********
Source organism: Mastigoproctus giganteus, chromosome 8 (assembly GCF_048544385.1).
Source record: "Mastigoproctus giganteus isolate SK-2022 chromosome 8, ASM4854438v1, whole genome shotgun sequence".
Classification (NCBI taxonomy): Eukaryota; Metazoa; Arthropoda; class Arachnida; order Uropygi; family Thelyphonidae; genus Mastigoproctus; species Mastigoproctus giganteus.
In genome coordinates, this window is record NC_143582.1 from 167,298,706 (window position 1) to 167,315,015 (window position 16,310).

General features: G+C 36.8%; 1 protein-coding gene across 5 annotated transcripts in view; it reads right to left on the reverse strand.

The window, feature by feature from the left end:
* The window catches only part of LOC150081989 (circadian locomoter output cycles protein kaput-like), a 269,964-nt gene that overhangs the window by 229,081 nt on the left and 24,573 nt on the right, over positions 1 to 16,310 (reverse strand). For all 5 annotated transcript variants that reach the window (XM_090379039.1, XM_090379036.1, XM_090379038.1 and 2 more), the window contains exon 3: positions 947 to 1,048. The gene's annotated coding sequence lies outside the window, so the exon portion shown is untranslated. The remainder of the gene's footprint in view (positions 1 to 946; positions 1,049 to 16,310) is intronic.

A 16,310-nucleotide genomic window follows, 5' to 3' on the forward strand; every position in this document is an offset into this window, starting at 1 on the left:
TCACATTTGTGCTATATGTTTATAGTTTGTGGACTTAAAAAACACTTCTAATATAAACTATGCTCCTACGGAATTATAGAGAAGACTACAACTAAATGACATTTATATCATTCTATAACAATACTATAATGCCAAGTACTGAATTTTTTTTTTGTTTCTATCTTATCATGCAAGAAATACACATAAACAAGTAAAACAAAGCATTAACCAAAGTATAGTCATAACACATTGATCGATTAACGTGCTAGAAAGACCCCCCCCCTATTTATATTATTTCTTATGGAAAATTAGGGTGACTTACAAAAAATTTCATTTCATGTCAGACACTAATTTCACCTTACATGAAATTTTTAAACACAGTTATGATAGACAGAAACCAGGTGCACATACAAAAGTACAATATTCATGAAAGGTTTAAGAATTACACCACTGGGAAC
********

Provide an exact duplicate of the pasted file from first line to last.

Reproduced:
Source organism: Mastigoproctus giganteus, chromosome 8 (assembly GCF_048544385.1).
Source record: "Mastigoproctus giganteus isolate SK-2022 chromosome 8, ASM4854438v1, whole genome shotgun sequence".
Classification (NCBI taxonomy): Eukaryota; Metazoa; Arthropoda; class Arachnida; order Uropygi; family Thelyphonidae; genus Mastigoproctus; species Mastigoproctus giganteus.
In genome coordinates, this window is record NC_143582.1 from 167,298,706 (window position 1) to 167,315,015 (window position 16,310).

General features: G+C 36.8%; 1 protein-coding gene across 5 annotated transcripts in view; it reads right to left on the reverse strand.

The window, feature by feature from the left end:
* The window catches only part of LOC150081989 (circadian locomoter output cycles protein kaput-like), a 269,964-nt gene that overhangs the window by 229,081 nt on the left and 24,573 nt on the right, over positions 1 to 16,310 (reverse strand). For all 5 annotated transcript variants that reach the window (XM_090379039.1, XM_090379036.1, XM_090379038.1 and 2 more), the window contains exon 3: positions 947 to 1,048. The gene's annotated coding sequence lies outside the window, so the exon portion shown is untranslated. The remainder of the gene's footprint in view (positions 1 to 946; positions 1,049 to 16,310) is intronic.

A 16,310-nucleotide genomic window follows, 5' to 3' on the forward strand; every position in this document is an offset into this window, starting at 1 on the left:
TCACATTTGTGCTATATGTTTATAGTTTGTGGACTTAAAAAACACTTCTAATATAAACTATGCTCCTACGGAATTATAGAGAAGACTACAACTAAATGACATTTATATCATTCTATAACAATACTATAATGCCAAGTACTGAATTTTTTTTTTGTTTCTATCTTATCATGCAAGAAATACACATAAACAAGTAAAACAAAGCATTAACCAAAGTATAGTCATAACACATTGATCGATTAACGTGCTAGAAAGACCCCCCCCCTATTTATATTATTTCTTATGGAAAATTAGGGTGACTTACAAAAAATTTCATTTCATGTCAGACACTAATTTCACCTTACATGAAATTTTTAAACACAGTTATGATAGACAGAAACCAGGTGCACATACAAAAGTACAATATTCATGAAAGGTTTAAGAATTACACCACTGGGAAC